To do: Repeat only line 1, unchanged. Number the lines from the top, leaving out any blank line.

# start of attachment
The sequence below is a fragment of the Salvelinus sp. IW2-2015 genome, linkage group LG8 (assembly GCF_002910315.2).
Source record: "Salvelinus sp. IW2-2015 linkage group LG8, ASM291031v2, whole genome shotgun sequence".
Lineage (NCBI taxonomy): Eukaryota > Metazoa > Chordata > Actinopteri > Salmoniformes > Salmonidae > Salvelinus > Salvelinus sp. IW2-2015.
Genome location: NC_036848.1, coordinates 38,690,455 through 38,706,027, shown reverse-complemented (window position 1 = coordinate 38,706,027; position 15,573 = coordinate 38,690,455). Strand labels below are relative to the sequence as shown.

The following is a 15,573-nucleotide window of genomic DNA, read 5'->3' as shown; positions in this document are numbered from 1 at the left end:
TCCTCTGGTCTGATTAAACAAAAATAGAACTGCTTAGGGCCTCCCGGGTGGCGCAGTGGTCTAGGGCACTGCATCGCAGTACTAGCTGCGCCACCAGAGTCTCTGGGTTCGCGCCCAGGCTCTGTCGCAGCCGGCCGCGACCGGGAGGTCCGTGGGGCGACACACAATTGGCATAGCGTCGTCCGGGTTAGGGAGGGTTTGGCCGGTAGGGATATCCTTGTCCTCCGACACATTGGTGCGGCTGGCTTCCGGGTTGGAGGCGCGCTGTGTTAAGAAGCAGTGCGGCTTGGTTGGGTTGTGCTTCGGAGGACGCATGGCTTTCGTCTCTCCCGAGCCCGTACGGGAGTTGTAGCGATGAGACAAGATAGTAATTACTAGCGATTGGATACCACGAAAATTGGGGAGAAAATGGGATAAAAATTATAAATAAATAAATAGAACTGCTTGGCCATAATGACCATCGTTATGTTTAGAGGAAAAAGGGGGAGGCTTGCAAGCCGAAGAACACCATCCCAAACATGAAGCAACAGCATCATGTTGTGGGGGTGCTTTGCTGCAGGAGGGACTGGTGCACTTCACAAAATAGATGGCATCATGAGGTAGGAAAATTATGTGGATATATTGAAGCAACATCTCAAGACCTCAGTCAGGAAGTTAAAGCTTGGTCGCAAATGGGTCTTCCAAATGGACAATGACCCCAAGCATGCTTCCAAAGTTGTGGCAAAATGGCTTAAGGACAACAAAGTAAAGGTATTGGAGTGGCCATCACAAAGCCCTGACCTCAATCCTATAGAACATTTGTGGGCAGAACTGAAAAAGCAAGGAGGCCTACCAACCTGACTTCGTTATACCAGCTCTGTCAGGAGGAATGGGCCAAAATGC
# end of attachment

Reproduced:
The sequence below is a fragment of the Salvelinus sp. IW2-2015 genome, linkage group LG8 (assembly GCF_002910315.2).